Fostina Dixon explores genres on “Vertical Alignment”

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Saxophonist Fostina Dixon brings decades of experience to bear on her latest album, ‘Vertical Alignment.” On the recording, Dixon plays two different types of saxophone, expresses songs in different genres and on a mostly instrumental album, ramps up the dynamics with the addition of vocals. The album is a triumph of style and expression. Two songs that shouldn’t be missed on “Vertical Alignment” are “Thank You” and “He Is Risen.” The album was released Nov. 1, 2019.

About Fostina Dixon

Dixon’s musical past is replete with celebrity names that allowed her to garner experience. People such as Marvin Gaye, Abbey Lincoln, Melba Liston and several others are included in Dixon’s roster of notables that she has performed with.

Dixon was one of the few female instrumentalists to lead her own band when she led Winds of Change. Dixon has worked as a composer, vocalist, educator, as well as saxophonist. After a hiatus, she returned with a comeback album in 2016, “Here We Go Again.”

“Vertical Alignment’s” title track was released as a single at the beginning of 2019. The song made the Jazz Network Charts, and remained there for weeks.

Dixon is known for her expressive, soulful style. That can be heard on “Vertical Alignment.” It is that style that earns the performer accolades from critics and fans.

In addition to her work as a performer, Dixon is also an accomplished educator and arts advocate. She won a Christi Award for promoting the arts in her community. Dixon is also the recipient of an Outstanding Arts Educator award from the Delaware Board of Education. Further, she has earned an Outstanding Contributor award from the Council of Jazz Advocates for her work as an arts educator. Dixon is also the founder and longtime executive director of the Wilmington Youth Jazz Band.

“Thank You” and “He Is Risen” by Fostina Dixon

“Thank You” is a funk-infused, jazz instrumental. The grooves here are deep, the saxophone notes almost resist pausing when the soundscape has a rest. The song produces a rhythm that is bound to make those prone to dancing move. The feel though, is confident, funky, but not overbearing. On this track Dixon plays both baritone and tenor saxophones. Those horns interact deftly with the heavy, nuanced bass. The song must be heard to be believed. As far as jazz instrumentals are concerned, this is a masterwork. It captures all of the verve of 1970s funk, with the intelligent design of contemporary jazz.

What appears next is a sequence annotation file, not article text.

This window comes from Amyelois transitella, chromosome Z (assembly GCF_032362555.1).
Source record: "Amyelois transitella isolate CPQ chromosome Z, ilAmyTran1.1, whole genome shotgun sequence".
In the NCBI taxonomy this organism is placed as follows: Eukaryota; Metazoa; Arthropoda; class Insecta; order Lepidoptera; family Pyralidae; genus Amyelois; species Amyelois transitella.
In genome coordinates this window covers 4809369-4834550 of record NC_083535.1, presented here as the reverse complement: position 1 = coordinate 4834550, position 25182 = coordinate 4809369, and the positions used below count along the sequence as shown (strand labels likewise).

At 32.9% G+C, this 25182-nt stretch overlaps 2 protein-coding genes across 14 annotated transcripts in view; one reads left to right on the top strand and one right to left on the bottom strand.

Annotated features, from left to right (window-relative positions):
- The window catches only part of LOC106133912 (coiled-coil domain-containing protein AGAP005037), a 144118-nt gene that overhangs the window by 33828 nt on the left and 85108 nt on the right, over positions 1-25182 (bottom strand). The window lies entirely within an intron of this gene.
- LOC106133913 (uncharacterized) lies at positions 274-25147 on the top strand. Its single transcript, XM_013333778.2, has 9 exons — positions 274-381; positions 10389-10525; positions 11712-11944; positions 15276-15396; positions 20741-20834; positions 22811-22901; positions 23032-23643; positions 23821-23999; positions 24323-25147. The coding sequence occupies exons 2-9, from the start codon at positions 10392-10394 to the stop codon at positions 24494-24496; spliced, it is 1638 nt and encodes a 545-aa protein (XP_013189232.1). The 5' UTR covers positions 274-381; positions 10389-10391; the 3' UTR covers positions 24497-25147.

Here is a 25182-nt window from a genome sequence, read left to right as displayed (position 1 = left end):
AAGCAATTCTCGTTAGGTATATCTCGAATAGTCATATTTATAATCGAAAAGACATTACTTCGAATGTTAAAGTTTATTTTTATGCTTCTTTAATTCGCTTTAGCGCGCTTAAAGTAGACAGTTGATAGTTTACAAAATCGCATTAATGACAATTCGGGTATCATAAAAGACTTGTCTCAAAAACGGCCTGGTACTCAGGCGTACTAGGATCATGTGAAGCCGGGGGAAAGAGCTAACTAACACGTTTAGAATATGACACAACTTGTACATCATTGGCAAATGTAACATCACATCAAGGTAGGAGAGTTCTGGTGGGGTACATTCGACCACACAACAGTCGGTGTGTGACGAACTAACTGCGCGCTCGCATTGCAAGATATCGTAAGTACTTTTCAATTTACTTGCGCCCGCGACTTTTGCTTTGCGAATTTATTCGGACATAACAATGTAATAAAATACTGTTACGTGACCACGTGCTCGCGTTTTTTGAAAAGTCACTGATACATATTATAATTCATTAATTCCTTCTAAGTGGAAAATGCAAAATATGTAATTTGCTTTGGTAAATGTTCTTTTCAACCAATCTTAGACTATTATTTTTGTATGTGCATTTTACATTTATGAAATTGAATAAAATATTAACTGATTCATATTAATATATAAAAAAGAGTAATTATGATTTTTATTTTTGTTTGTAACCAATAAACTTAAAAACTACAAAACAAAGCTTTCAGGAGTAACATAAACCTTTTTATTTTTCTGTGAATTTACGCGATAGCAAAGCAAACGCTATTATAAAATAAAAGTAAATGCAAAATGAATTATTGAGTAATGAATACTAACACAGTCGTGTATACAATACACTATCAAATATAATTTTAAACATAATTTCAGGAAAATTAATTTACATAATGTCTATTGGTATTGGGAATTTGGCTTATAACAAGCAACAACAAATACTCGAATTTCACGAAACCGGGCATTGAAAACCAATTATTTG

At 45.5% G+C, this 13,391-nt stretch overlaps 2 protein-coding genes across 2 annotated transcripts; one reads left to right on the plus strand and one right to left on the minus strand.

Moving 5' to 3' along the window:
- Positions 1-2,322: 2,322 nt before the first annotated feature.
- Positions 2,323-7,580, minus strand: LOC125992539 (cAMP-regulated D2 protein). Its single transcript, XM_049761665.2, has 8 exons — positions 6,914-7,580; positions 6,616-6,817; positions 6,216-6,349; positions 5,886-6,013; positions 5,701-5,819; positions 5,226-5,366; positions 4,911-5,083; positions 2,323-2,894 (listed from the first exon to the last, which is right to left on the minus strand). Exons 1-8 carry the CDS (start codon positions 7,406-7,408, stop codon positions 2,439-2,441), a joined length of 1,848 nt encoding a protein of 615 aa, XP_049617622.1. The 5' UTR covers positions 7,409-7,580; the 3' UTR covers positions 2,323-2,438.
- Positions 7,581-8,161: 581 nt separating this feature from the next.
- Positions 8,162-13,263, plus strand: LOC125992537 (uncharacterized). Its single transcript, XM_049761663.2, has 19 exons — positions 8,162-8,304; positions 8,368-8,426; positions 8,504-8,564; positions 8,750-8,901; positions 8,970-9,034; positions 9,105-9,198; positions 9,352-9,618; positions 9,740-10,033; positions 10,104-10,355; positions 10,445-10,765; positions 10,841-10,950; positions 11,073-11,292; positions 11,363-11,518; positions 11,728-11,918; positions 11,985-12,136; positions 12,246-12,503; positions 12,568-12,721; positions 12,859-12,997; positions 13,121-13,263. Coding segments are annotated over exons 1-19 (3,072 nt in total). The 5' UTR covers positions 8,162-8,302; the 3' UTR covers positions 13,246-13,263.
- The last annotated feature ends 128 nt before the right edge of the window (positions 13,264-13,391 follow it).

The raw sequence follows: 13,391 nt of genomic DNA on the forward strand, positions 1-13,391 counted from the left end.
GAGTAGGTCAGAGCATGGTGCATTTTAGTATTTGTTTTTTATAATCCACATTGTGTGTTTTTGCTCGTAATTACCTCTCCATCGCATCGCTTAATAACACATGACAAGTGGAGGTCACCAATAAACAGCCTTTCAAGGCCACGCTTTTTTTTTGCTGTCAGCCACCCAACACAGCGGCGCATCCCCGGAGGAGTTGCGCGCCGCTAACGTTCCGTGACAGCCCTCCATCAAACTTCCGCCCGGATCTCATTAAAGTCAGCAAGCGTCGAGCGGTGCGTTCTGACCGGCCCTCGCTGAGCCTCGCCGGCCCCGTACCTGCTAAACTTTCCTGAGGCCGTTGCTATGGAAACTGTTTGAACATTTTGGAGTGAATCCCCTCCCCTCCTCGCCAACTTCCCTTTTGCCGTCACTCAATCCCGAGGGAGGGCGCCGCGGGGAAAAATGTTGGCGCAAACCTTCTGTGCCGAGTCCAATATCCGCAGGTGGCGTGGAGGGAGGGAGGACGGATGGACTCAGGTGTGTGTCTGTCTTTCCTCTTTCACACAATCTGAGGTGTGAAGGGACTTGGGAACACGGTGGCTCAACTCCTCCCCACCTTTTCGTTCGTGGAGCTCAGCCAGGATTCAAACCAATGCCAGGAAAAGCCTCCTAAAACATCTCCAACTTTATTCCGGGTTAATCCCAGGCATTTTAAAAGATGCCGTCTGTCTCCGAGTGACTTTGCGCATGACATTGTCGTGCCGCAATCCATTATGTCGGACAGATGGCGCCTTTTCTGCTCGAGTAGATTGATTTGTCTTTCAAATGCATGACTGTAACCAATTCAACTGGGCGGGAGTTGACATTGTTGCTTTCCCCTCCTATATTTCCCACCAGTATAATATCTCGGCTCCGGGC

“He Is Risen,” stands in stark contrast to the vibe-filled “Thank You.” Not because it is without “vibe,” but because the rhythm is comparatively light. Dixon’s soprano saxophone is light and expressive. It weaves around a nimble bass and island-inspired percussion. The mood is joyous. The tone and approach of the song is likely to uplift spirits. The sound of “He Is Risen” evokes Easter and sunshine and ends on a triumphant note from Dixon’s saxophone. This is also the song that ends the album, so the feel and sound of the track stays with listeners for a while afterward.

“Vertical Alignment” sounds like an appropriate introduction to Dixon’s work, even if listeners have missed her tenure in Winds of Change. Each song is confident, bound in the traditions of the genre(s) it evokes, yet remaining wholly original in regard to Dixon’s ability to arrange and write songs. “Vertical Alignment” surprises with its musicality and overall expressiveness.

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Dodie Miller-Gould is a native of Fort Wayne, Indiana who lives in New York City where she studies creative nonfiction at Columbia University. She has BA and MA degrees in English from Indiana University-Purdue University, Fort Wayne, and an MFA in Fiction from Minnesota State University, Mankato. Her research interests include popular music and culture, 1920s jazz, and blues, confessional poetry, and the rhetoric of fiction. She has presented at numerous conferences in rhetoric and composition, and creative writing. Her creative works have appeared in Tenth Muse, Apostrophe, The Flying Island, Scavenger's Newsletter and elsewhere. She has won university-based awards for creative work and literary criticism.

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